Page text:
happy, hungry sheep
I came in the house covered with sweat and hay chaff and immediately got in the shower. Then loaded up the three cages of roosters in my Bug and headed off to Roots small animal auction, feeling like a traitor the whole way. You see, I've had two of those roosters for several years and we've always gotten along quite well. They didn't have a mean bone in their bodies and always took good care of their hens. But, they wouldn't stay out of the greenhouse and market garden. They've eaten tomatoes and scratched up seedlings. Instead of roosting in their own pen, they chose the rafters of the barn, defecating on anything below. And they refused to stay out of the dog's yard. So although it hurt my heart to do it, I took them to be sold. Tough decision and I'd like to say the right one, but I'm still not clear on that. Things are certainly more peaceful here without the constant (and I do mean constant) crowing of four roosters, each trying to assert their aural dominance. What's left are only the silkies that came as peeps this spring. They can't fly over fences and barn stall barriers, or up into the rafters, making it much easier to keep them contained. There are 25 of them, several are roosters, a few of which will make that same car ride to the auction. What I hope to end up with by autumn is a nice-sized flock of silky hens with two roosters. A flock that stays in the pasture and their designated pen in the barn.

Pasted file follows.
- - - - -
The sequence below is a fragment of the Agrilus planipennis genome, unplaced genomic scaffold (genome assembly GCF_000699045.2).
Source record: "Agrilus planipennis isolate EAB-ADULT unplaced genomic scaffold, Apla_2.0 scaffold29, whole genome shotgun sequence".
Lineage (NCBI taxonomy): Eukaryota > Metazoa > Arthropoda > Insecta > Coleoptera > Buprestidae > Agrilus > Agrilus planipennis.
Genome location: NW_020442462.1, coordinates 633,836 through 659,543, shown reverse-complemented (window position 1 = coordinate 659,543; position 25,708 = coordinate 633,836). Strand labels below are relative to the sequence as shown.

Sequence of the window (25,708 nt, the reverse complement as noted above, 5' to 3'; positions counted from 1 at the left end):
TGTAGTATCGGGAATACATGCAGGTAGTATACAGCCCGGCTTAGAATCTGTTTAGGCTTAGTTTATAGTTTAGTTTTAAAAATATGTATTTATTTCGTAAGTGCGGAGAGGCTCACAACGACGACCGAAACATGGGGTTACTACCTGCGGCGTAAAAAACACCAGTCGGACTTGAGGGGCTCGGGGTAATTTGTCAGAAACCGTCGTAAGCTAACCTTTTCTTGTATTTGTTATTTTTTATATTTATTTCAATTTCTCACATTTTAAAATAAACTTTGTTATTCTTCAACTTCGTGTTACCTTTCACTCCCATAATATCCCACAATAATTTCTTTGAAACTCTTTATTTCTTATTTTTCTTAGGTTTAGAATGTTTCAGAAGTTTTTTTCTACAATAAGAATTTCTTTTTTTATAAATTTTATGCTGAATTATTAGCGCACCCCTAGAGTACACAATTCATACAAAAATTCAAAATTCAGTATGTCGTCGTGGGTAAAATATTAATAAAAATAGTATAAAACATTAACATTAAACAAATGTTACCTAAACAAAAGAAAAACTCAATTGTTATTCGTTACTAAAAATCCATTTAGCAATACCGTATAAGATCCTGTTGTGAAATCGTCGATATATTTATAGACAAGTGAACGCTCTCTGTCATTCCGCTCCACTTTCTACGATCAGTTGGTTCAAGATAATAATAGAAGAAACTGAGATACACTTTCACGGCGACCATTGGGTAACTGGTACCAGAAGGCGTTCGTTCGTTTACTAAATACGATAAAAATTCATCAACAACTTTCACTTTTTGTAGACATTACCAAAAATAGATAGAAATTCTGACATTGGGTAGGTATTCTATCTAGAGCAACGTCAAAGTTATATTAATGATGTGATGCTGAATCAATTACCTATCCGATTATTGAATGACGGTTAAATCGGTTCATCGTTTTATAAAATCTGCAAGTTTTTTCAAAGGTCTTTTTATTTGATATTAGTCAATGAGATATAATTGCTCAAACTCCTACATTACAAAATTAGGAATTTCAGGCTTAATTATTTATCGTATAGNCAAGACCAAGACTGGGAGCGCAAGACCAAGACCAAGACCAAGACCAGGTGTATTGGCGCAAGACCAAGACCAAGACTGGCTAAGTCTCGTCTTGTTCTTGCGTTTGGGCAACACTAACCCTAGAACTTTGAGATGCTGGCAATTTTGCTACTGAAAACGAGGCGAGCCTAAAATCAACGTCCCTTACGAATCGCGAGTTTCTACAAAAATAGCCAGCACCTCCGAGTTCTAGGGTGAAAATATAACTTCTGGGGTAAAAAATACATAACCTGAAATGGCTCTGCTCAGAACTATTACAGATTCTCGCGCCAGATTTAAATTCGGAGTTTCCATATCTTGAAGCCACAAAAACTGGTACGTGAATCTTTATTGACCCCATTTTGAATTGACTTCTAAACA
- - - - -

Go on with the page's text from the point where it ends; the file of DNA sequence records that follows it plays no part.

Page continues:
young silky chickens (please ignore the fact that my barn needs to be painted)